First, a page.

Holocaust Restitution

$5.2 Billion German Settlement

In December 1999, the U.S. and German governments announced a historic $5.2 billion settlement to compensate Nazi-era slave and forced laborers. Between June 2001 and August 2004, the first installment of settlement payments went to more than 143,000 survivors, totaling approximately $703 million. These survivors are former slave laborers from concentration camps, many of whom live in the U.S., and more than 2 million former forced laborers, who live primarily in Eastern Europe. In August 2004, the Claims Conference distributed a second payment to survivors and, in a single day that month, sent approximately $401 million to over 130,000 survivors.

Allocation and distribution of the funds was managed by groups representing survivors. After September 30, 2006, the Claims Conference may not make any more payments from the German Foundation "Remembrance, Responsibility, and the Future" under German law. The entire $5.2 billion fund, which includes approximately $4 billion for non-Jewish survivors, is scheduled to be fully disbursed by September 30, 2006. For more information, contact your local Jewish Family and Children's Services Agency, or contact the Claims Conference at (646) 536-9100, or via their website, www.claimscon.org.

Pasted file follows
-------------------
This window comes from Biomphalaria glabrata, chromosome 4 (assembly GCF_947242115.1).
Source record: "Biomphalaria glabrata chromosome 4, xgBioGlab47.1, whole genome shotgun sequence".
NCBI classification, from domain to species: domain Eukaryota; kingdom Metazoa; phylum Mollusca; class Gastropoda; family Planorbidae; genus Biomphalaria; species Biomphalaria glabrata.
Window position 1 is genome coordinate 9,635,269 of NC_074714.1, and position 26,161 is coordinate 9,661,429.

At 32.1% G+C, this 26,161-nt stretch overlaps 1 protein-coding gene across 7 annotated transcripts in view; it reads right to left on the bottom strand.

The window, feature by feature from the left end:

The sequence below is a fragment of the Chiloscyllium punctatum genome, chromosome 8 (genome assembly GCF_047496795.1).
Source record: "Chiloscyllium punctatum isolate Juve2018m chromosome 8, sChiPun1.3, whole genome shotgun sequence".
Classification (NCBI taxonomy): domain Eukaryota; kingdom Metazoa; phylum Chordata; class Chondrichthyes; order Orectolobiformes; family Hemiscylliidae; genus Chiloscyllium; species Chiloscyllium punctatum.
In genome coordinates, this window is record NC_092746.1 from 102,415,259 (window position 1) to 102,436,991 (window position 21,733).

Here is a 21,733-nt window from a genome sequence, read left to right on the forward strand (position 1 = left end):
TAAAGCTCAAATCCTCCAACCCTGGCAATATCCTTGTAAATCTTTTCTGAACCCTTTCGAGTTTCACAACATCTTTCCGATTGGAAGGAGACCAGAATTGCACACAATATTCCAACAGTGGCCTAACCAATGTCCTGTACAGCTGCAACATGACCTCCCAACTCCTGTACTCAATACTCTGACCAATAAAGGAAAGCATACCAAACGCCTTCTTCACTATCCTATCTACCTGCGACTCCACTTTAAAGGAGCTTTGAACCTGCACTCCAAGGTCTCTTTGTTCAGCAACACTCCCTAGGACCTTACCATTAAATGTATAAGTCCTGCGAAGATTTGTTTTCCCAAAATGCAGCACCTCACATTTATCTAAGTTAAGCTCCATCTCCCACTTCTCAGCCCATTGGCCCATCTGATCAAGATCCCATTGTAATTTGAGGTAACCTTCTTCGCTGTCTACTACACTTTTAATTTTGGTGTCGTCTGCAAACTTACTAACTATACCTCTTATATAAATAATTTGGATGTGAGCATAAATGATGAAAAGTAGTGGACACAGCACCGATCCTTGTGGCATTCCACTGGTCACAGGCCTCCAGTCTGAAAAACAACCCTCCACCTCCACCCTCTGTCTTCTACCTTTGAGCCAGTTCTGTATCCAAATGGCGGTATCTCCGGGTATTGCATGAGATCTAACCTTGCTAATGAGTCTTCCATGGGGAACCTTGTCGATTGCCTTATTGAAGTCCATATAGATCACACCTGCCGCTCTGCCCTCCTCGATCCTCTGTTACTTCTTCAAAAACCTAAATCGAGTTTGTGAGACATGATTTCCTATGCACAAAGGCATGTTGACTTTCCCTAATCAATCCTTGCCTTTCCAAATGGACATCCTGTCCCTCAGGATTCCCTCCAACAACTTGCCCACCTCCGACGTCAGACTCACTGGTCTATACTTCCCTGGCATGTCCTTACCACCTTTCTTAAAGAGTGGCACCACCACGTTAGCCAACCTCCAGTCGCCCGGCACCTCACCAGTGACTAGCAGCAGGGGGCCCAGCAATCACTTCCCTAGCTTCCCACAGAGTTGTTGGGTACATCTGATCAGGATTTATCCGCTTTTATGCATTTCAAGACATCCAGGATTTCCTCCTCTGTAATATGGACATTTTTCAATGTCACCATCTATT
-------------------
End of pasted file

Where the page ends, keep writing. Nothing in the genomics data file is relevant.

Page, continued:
In 1999, the State Treasurer sent letters urging German companies with whom his office conducts business to conclude a settlement by the end of 1999. The Treasurer chairs the State's Pooled Money Investment Board, which has about $729 million invested in companies subject to various Holocaust restitution lawsuits. The Treasurer also successfully urged the Boards of both the California Public Employees' Retirement System (CalPERS) and the State Teachers' Retirement System (CalSTRS), which both have billions of dollars invested with German companies, to take a similar stance.